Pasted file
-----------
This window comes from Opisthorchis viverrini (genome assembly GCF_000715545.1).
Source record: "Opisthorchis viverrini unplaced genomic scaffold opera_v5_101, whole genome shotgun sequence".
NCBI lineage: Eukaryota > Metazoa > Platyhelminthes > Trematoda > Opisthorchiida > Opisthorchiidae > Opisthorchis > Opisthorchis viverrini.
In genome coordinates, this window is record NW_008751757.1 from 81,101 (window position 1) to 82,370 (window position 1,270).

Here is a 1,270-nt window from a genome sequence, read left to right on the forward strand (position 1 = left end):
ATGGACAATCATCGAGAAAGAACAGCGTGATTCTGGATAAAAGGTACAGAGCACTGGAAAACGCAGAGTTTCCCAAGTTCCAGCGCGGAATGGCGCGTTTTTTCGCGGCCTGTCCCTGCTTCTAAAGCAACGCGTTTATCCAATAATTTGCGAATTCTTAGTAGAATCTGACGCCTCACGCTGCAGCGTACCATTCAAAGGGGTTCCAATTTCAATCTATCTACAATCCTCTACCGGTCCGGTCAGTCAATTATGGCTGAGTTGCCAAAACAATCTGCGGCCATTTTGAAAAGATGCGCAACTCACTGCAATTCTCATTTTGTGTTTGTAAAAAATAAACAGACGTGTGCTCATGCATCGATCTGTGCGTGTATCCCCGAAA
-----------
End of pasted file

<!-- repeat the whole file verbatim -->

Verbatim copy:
This window comes from Opisthorchis viverrini (genome assembly GCF_000715545.1).
Source record: "Opisthorchis viverrini unplaced genomic scaffold opera_v5_101, whole genome shotgun sequence".
NCBI lineage: Eukaryota > Metazoa > Platyhelminthes > Trematoda > Opisthorchiida > Opisthorchiidae > Opisthorchis > Opisthorchis viverrini.
In genome coordinates, this window is record NW_008751757.1 from 81,101 (window position 1) to 82,370 (window position 1,270).

Here is a 1,270-nt window from a genome sequence, read left to right on the forward strand (position 1 = left end):
ATGGACAATCATCGAGAAAGAACAGCGTGATTCTGGATAAAAGGTACAGAGCACTGGAAAACGCAGAGTTTCCCAAGTTCCAGCGCGGAATGGCGCGTTTTTTCGCGGCCTGTCCCTGCTTCTAAAGCAACGCGTTTATCCAATAATTTGCGAATTCTTAGTAGAATCTGACGCCTCACGCTGCAGCGTACCATTCAAAGGGGTTCCAATTTCAATCTATCTACAATCCTCTACCGGTCCGGTCAGTCAATTATGGCTGAGTTGCCAAAACAATCTGCGGCCATTTTGAAAAGATGCGCAACTCACTGCAATTCTCATTTTGTGTTTGTAAAAAATAAACAGACGTGTGCTCATGCATCGATCTGTGCGTGTATCCCCGAAA